“I was a bit of a pioneer in that way. I can live vicariously through my friends who have followed the same path I started and who are more successful than me. So, I’m really happy to see that.

Leever intends to stay in Denver and glean advice for next steps from other former pro skiers turned pros.

“I lined up a few calls with them to pick their brains,” he noted.

“My CV is a bit lacking. Right now it just says, ‘Ski racer; hire me please!'” he joked.

He is already becoming a weekend warrior, with plans to race the World Pro Ski Championships in Taos in two weeks, as well as all the races next season.

“It’s my plan to scratch that competitive itch,” he said, laughing at the thought of filling the two-day training void by working on his “daddy bod.”

He will also be busy tracking nephew Jackson Leever, a promising athlete from Ski and Snowboard Club Vail Alpine.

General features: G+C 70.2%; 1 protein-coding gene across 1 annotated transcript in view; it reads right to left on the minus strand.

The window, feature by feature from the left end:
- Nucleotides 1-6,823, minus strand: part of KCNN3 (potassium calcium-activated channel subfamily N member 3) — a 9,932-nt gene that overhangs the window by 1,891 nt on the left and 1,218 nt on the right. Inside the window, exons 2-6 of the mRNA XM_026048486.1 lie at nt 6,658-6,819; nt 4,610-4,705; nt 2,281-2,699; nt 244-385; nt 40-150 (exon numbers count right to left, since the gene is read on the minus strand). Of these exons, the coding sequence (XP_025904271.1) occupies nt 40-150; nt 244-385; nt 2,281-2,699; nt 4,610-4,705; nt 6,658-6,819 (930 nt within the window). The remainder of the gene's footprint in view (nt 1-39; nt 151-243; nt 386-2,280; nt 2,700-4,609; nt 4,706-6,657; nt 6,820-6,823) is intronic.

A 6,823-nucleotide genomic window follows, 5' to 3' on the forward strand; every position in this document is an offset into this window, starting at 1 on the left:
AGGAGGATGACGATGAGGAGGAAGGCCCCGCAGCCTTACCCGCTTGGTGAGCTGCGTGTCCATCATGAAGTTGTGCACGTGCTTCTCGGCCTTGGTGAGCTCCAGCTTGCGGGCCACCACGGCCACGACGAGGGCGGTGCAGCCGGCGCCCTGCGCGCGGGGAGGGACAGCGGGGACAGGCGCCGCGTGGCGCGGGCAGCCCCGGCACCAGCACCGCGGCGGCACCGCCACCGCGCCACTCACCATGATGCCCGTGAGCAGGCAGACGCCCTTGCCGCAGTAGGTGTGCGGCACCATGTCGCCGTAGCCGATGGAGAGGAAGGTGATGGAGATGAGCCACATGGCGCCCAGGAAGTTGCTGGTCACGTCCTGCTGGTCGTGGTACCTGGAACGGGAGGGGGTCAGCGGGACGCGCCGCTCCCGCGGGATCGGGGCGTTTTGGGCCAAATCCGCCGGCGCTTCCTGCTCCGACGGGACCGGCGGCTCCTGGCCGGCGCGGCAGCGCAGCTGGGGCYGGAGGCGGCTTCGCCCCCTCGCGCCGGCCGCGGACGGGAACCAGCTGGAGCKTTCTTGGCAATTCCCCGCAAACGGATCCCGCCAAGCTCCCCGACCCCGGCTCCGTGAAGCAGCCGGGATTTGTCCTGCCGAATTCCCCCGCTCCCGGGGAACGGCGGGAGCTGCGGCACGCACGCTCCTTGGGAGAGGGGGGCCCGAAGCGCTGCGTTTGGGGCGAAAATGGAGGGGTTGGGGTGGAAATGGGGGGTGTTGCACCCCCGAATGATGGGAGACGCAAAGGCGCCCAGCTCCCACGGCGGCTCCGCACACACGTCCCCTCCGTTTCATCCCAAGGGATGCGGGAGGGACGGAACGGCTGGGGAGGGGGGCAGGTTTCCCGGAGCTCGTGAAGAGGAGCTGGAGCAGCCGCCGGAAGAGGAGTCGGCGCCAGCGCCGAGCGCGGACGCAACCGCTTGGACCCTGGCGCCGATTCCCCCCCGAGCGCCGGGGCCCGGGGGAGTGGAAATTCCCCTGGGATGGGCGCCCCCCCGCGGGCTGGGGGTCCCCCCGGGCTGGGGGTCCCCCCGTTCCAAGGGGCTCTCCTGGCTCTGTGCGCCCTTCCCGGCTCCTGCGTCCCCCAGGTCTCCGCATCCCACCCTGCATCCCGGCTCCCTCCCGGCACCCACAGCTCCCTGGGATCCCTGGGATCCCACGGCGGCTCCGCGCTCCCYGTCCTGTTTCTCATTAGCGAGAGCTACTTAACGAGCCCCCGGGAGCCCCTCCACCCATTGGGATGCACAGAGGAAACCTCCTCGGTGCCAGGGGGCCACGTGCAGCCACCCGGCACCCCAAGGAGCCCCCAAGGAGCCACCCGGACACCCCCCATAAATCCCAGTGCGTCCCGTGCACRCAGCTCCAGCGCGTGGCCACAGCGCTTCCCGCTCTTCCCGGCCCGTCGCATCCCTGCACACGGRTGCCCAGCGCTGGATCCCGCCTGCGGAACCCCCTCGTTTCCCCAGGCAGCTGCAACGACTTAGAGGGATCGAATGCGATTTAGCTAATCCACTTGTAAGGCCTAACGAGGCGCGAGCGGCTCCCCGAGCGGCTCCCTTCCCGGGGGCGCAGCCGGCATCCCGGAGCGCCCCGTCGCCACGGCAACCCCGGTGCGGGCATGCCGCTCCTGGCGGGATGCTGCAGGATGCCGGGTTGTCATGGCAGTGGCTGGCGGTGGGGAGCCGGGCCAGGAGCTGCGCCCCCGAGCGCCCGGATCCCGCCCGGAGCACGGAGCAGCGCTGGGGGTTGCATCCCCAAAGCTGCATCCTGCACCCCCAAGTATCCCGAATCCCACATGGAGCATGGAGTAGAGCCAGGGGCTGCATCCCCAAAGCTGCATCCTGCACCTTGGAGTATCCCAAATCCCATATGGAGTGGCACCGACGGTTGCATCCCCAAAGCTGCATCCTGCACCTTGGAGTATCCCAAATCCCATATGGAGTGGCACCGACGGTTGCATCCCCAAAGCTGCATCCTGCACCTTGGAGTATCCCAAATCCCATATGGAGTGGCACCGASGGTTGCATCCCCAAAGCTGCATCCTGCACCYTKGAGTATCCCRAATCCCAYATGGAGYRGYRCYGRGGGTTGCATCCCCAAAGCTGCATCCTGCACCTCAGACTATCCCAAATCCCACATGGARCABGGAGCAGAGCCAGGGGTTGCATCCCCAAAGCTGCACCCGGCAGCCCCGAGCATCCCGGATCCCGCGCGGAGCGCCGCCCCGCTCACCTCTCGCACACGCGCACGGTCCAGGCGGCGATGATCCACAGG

“He began his adventure in ski racing. I think I’m going to follow his career pretty closely, give him tips and advice because that’s the next one to come,” Leever mentioned. “It’s quite amusing to see him following a bit of the same footsteps as me.”

The late-flowering Leever is a picture of patience, one that didn’t win at 11 and 12 but “grinded and shoved around, slowly improving each year until the end result was something quite impressive”. Summing up your career in a single post or theme yields simple – but hard to follow – advice.

“You don’t have to be the best at something at the start. If you work hard, you will get there,” was his advice to the next generation. “You will be quite surprised how far hard work will take you in this sport.”

Leever credited his coach of 12 years, Peter Lange, who he describes as “a father figure”, for forming his opinions on how the world works and how to treat people.

“He’s a master at putting things into perspective and telling you that ski racing isn’t all that important, that life is about relationships and people, not trophies and rankings.” , said Leever.

“It’s hard to think like that sometimes because obviously everyone is captivated by your results, but it reminded me that the people you meet are the ones you will remember.”

rsederquist@vaildaily.com